Then too, AIPAC is concerned at the prospect of its members abandoning it for J-Street. J-Street, the Jewish pro-Palestinian lobby is strongly supported by the Obama administration.
According to Congressional sources, AIPAC's desire to hide the partisan divide has caused it to preemptively water down Republican initiatives to gain Democratic support or torpedo Republican proposals that the Democrats would oppose. For instance, an AIPAC lobbyist demanded that Gohmert abandon his efforts to advance his resolution on Iran. Sources close to the story say the AIPAC lobbyist told Gohmert that AIPAC opposes all Iran initiatives that go beyond support for sanctions.
And now of course, as Obama makes a mockery of AIPAC's sanctions drive by watering them down to nothingness, AIPAC's sanctions-only strategy lies in ruins. But again in the interest of promoting the fiction of bipartisan support for Israel, AIPAC can be expected to pretend this has not happened.
And many prominent Republican Congressmen are loath to call their bluff. Like the Israeli government itself, Republican House members express deep concern that blowing the lid off the Democrats will weaken Israel. As one member put it, "I don't want to encourage the likes of Mahmoud Ahmadinejad to attack Israel by exposing that the Democrats don't support Israel."
While this argument has its merits, the fact is that many Democrats remain staunch supporters of Israel. Representatives like Shelley Berkley, Nita Lowey, Steve Israel, Anthony Weiner, Jim Costa and many others have not taken stronger stands in support Israel because thanks to AIPAC, they haven't been challenged to do so. If going into the November midterm elections House Republicans were to initiate an aggressively pro-Israel agenda as members like Lamborn, Franks, Gohmert, Cantor, Roskam, Ileana Ros-Lehtinen and others are already doing, they would compel Democratic members to join them or risk being criticized for abandoning Israel by their Republican opponents in November's elections.
And that's the thing of it. While under Obama bipartisan support for Israel has eroded, popular support for Israel has grown. Indeed polls show a direct correlation between Democratic abandonment of Israel and popular abandonment of the Democrats. What this means is that the partisan divide on Israel is a good election issue for Republicans.
If as projected Republicans retake control over the House of Representatives in November, they will be in a position to limit Obama's ability to adopt policies that weaken Israel. And due to the widespread expectation that Republicans will in fact take over the House, if the Republicans set out clear policy lines on Israel today, their declared policies will immediately impact Obama's maneuver room on Israel. So too, a clear Republican policy on Israel will motivate pro-Israel Democrats to more stridently distance themselves from Obama on issues related to Israel.
Take the Palestinian Authority Prime Minister Salam Fayyad's threat that he will unilaterally declare Palestinian independence in August 2011. To date, Obama has refused to say if he will recognize such a unilaterally declared Palestinian state. Fearing that he may recognize such a state, Israel has gone out of its way to appease Obama.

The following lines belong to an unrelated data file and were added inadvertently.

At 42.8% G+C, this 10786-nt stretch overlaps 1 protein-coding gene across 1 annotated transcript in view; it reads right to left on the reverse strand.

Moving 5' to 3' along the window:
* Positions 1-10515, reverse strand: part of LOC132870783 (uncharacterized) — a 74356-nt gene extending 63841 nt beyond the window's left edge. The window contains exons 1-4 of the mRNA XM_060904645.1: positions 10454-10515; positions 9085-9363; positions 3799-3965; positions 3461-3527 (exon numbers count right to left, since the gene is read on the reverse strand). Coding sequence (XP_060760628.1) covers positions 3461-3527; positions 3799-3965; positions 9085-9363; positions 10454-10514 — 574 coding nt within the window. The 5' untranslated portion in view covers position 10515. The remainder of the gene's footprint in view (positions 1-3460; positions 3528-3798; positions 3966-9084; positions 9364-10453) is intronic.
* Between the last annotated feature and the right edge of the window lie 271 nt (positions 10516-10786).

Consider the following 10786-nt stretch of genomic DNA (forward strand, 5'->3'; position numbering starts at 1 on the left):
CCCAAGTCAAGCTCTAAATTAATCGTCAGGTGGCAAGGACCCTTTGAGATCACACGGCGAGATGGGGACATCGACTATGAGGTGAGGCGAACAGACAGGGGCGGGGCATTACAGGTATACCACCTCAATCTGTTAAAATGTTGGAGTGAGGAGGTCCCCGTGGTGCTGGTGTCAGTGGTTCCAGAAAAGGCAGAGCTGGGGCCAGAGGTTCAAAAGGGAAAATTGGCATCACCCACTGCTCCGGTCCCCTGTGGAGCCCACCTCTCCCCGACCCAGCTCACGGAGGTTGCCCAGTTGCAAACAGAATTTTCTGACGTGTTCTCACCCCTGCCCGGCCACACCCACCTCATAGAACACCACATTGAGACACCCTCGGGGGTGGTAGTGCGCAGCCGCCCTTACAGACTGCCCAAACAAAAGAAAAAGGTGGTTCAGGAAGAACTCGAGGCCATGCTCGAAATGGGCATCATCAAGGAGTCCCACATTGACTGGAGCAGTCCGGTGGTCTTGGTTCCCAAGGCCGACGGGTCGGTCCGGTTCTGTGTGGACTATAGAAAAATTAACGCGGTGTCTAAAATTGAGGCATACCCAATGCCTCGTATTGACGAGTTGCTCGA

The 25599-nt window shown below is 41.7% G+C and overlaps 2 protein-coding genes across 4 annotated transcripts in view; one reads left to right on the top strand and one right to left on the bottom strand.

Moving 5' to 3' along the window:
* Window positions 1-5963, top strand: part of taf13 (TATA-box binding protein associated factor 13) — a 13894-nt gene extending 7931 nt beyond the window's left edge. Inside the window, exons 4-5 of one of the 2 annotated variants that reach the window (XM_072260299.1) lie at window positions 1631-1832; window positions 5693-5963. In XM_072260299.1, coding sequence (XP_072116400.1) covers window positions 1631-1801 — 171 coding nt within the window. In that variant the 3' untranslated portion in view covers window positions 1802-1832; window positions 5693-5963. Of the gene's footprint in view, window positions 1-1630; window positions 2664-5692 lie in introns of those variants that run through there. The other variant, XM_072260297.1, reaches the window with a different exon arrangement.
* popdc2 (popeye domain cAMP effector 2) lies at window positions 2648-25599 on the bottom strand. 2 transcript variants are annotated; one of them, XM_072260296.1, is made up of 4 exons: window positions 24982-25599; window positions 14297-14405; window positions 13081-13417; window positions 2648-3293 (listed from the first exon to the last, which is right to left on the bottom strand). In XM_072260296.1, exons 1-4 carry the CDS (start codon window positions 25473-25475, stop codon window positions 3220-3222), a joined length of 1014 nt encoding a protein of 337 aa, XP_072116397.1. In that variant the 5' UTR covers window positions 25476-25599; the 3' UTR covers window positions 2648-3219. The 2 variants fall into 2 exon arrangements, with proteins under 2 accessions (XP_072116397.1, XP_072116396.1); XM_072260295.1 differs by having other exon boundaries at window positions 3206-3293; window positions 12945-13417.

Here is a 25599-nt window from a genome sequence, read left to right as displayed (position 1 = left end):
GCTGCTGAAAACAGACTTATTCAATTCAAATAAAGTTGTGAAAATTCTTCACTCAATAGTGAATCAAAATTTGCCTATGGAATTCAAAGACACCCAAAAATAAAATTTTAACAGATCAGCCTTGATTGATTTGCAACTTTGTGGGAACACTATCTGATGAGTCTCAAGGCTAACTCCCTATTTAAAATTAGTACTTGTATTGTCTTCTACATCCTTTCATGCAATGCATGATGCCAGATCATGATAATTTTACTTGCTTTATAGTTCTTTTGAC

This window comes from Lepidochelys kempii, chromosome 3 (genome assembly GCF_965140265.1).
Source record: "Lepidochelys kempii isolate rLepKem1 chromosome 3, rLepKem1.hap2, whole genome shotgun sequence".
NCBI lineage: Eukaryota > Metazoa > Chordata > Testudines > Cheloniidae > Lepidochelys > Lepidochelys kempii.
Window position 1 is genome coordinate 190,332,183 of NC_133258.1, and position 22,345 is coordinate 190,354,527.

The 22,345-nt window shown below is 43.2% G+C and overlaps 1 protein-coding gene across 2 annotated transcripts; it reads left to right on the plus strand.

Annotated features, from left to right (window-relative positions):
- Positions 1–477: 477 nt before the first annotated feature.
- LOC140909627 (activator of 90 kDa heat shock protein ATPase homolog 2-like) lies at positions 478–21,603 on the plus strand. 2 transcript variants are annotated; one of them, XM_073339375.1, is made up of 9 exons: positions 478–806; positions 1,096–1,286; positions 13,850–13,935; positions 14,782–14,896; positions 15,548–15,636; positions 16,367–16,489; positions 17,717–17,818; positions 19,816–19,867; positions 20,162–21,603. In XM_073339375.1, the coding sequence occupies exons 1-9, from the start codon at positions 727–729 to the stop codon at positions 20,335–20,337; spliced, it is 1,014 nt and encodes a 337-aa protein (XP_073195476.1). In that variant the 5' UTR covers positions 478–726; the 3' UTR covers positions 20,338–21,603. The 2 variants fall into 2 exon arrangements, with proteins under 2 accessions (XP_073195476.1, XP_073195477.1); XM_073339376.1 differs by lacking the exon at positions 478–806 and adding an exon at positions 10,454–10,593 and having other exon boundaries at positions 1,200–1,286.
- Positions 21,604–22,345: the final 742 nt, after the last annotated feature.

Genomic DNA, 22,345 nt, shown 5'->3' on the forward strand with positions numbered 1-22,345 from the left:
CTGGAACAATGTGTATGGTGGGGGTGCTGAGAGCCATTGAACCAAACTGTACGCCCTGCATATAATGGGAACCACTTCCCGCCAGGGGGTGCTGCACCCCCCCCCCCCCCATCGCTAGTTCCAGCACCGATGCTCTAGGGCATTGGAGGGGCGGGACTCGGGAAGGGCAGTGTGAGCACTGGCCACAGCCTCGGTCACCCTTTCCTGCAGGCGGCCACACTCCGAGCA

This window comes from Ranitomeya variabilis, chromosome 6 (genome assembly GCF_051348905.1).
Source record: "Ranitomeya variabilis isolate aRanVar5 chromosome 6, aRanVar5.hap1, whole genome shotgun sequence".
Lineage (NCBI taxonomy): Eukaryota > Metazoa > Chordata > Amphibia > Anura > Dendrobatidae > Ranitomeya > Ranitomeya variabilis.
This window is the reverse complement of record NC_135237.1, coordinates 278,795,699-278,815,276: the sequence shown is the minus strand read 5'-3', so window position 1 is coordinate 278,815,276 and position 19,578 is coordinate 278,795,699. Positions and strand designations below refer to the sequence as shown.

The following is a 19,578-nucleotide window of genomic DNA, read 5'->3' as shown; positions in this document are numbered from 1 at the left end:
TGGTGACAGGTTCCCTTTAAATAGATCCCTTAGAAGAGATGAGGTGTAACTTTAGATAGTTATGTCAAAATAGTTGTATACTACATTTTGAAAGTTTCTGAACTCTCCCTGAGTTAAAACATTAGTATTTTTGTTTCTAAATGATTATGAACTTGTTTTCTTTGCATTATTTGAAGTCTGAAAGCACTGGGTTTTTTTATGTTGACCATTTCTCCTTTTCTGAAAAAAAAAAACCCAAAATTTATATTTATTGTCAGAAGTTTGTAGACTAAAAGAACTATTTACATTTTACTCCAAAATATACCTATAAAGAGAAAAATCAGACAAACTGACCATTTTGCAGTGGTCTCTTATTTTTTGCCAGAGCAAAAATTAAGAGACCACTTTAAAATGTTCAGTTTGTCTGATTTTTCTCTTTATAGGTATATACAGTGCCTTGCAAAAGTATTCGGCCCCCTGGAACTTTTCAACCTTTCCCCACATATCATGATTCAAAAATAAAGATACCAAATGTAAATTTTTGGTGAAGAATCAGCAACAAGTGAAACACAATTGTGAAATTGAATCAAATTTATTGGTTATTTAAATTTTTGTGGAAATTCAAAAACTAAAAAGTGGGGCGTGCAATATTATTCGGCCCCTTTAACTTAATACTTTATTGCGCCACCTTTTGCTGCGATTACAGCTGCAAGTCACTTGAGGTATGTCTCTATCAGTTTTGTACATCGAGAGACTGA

If House Republicans and Republican House candidates were to collectively pledge to cut off US funding for the PA in the aftermath of such a declaration, they could neutralize the threat. And if they pledged not to fund a US embassy in such a Palestinian state, they would make it impossible for Obama to continue holding his decision over Israel's head.
As for Iran, if Republicans win the House, they will be in a position to use omnibus budgetary bills to force the administration to provide Israel with the military equipment necessary to win a war against Iran and its allies. This would limit Obama's capacity to threaten Israel with an arms embargo in the increasingly likely event that the Iranian axis attacks the Jewish state.
In some House races, Democratic abandonment of Israel is already a key issue. For instance, in Illinois, the race between Republican challenger Joel Pollak and incumbent Democrat Jan Schakowsky has been dominated by Schakowsky's close ties to J-Street and tepid support for Israel. And recent polling data indicate that once a long-shot candidate, Pollak is steadily closing in on Schakowsky's lead.
Exposing the Democrats' abandonment of Israel will be an unpleasant affair. But it won't add to the dangers arrayed against Israel. Israel's enemies are already aware of Obama's animus towards the Jewish state. Demonstrating that the Democrats on Capitol Hill are following his lead on Israel will not add or detract from Iran's willingness to attack Israel either directly or through its Arab proxies, or both.
Moreover, forcing Democrats to account for their behavior will have a salutary long-term effect on their party and on the US as a whole. Support for Israel is a benchmark for support for US allies generally. Obama's abandonment of Israel has gone hand in hand with the cold shoulder he has given Colombia, Honduras, Britain, Poland, the Czech Republic, Japan, South Korea and other key US allies worldwide. In the long-term, it will be catastrophic if one of the US's two political parties maintains this strategically disastrous policy.
By using support for Israel as a wedge issue in the upcoming elections Republicans will do more than simply constrain Obama's ability to harm the Jewish state. They will be setting a course for a Democratic return to strategic sanity in the years to come. And nothing will guarantee the return of bipartisan support for Israel more effectively and securely than that.
Originally published in The Jerusalem Post.